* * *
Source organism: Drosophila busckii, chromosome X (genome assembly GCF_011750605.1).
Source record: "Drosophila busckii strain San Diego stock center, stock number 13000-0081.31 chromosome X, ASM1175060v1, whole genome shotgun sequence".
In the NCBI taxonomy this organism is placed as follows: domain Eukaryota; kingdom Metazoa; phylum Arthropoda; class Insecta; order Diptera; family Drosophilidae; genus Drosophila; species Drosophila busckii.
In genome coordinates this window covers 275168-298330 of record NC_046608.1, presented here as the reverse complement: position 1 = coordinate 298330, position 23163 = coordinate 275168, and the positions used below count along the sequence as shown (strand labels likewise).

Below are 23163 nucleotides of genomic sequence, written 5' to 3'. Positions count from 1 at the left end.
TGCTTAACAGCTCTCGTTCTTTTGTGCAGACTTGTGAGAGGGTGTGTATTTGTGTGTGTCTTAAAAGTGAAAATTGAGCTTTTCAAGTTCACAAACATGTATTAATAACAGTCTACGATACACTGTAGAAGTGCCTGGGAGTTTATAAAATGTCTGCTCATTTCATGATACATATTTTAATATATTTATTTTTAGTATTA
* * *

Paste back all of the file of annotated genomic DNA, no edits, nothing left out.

Source organism: Drosophila busckii, chromosome X (genome assembly GCF_011750605.1).
Source record: "Drosophila busckii strain San Diego stock center, stock number 13000-0081.31 chromosome X, ASM1175060v1, whole genome shotgun sequence".
In the NCBI taxonomy this organism is placed as follows: domain Eukaryota; kingdom Metazoa; phylum Arthropoda; class Insecta; order Diptera; family Drosophilidae; genus Drosophila; species Drosophila busckii.
In genome coordinates this window covers 275168-298330 of record NC_046608.1, presented here as the reverse complement: position 1 = coordinate 298330, position 23163 = coordinate 275168, and the positions used below count along the sequence as shown (strand labels likewise).

Below are 23163 nucleotides of genomic sequence, written 5' to 3'. Positions count from 1 at the left end.
TGCTTAACAGCTCTCGTTCTTTTGTGCAGACTTGTGAGAGGGTGTGTATTTGTGTGTGTCTTAAAAGTGAAAATTGAGCTTTTCAAGTTCACAAACATGTATTAATAACAGTCTACGATACACTGTAGAAGTGCCTGGGAGTTTATAAAATGTCTGCTCATTTCATGATACATATTTTAATATATTTATTTTTAGTATTA